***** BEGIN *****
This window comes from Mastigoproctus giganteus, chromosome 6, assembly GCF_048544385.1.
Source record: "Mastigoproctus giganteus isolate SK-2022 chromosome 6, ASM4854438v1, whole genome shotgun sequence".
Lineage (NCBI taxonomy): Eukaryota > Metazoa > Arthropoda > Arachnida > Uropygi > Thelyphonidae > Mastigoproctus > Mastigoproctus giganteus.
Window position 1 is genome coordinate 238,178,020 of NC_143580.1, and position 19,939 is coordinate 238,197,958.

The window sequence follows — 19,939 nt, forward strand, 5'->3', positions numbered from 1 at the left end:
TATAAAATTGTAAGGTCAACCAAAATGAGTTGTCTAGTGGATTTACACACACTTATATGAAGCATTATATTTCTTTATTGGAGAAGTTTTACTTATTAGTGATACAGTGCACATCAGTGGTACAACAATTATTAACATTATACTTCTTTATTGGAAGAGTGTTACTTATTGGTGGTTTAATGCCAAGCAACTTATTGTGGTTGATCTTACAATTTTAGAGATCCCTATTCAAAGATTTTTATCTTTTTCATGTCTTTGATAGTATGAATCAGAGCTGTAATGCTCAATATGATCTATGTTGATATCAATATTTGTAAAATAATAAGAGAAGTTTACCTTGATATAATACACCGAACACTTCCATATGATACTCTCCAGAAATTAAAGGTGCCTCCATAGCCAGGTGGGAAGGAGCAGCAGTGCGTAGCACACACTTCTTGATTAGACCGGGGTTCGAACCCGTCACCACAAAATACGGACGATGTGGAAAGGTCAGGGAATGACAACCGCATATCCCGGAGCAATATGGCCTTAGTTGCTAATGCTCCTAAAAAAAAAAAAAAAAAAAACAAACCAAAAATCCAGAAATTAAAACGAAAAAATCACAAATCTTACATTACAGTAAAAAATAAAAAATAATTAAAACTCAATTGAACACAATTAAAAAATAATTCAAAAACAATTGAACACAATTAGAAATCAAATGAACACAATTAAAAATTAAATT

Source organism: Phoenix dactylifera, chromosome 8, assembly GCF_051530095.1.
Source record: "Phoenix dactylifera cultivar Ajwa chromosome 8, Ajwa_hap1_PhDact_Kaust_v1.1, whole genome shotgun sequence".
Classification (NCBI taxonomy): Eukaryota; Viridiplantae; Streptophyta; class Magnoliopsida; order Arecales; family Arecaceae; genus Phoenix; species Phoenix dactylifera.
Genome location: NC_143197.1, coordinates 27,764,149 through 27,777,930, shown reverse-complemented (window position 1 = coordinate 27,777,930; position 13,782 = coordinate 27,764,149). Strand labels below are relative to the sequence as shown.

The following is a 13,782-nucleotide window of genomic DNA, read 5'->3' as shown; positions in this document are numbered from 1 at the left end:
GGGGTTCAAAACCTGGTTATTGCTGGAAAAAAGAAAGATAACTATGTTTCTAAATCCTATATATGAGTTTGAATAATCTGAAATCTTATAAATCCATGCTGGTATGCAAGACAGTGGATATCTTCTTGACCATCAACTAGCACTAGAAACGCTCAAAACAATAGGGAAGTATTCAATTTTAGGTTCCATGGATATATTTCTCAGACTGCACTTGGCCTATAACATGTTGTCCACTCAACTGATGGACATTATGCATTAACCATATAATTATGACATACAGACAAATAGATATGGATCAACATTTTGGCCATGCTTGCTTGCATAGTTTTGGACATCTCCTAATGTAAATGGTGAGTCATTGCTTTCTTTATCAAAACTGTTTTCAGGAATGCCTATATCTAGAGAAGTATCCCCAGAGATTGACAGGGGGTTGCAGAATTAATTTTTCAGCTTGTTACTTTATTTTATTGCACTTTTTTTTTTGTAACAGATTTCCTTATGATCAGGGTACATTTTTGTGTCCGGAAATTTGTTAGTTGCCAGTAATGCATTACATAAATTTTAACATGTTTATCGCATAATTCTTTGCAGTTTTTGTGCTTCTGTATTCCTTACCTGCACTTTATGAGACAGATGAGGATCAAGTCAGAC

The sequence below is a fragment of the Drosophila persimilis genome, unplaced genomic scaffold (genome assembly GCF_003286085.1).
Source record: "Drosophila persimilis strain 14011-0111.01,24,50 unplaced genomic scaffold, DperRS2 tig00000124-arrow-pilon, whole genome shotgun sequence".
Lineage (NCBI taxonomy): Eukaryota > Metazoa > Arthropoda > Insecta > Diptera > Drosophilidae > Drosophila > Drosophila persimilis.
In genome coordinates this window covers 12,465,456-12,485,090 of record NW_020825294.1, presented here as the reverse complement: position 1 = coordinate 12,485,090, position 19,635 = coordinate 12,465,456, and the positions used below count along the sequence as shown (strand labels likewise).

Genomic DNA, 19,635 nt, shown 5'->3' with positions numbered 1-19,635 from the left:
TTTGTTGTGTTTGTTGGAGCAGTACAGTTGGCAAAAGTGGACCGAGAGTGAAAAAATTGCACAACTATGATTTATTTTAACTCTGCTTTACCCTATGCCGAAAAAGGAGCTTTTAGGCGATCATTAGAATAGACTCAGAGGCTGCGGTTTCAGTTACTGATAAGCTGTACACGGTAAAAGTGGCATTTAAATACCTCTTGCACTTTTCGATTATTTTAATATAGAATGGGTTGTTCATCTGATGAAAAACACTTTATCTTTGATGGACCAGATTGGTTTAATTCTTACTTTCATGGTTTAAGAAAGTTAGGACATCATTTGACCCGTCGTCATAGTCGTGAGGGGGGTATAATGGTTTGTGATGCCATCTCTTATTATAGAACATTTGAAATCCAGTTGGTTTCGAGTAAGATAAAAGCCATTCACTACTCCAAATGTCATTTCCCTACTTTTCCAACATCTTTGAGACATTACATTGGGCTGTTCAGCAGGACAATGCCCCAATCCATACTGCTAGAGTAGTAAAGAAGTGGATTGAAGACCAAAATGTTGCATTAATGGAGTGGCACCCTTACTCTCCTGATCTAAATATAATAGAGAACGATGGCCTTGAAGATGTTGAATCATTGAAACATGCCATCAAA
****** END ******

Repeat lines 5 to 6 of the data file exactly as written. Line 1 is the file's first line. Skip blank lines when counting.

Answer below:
The window sequence follows — 19,939 nt, forward strand, 5'->3', positions numbered from 1 at the left end:
TATAAAATTGTAAGGTCAACCAAAATGAGTTGTCTAGTGGATTTACACACACTTATATGAAGCATTATATTTCTTTATTGGAGAAGTTTTACTTATTAGTGATACAGTGCACATCAGTGGTACAACAATTATTAACATTATACTTCTTTATTGGAAGAGTGTTACTTATTGGTGGTTTAATGCCAAGCAACTTATTGTGGTTGATCTTACAATTTTAGAGATCCCTATTCAAAGATTTTTATCTTTTTCATGTCTTTGATAGTATGAATCAGAGCTGTAATGCTCAATATGATCTATGTTGATATCAATATTTGTAAAATAATAAGAGAAGTTTACCTTGATATAATACACCGAACACTTCCATATGATACTCTCCAGAAATTAAAGGTGCCTCCATAGCCAGGTGGGAAGGAGCAGCAGTGCGTAGCACACACTTCTTGATTAGACCGGGGTTCGAACCCGTCACCACAAAATACGGACGATGTGGAAAGGTCAGGGAATGACAACCGCATATCCCGGAGCAATATGGCCTTAGTTGCTAATGCTCCTAAAAAAAAAAAAAAAAAAAACAAACCAAAAATCCAGAAATTAAAACGAAAAAATCACAAATCTTACATTACAGTAAAAAATAAAAAATAATTAAAACTCAATTGAACACAATTAAAAAATAATTCAAAAACAATTGAACACAATTAGAAATCAAATGAACACAATTAAAAATTAAATT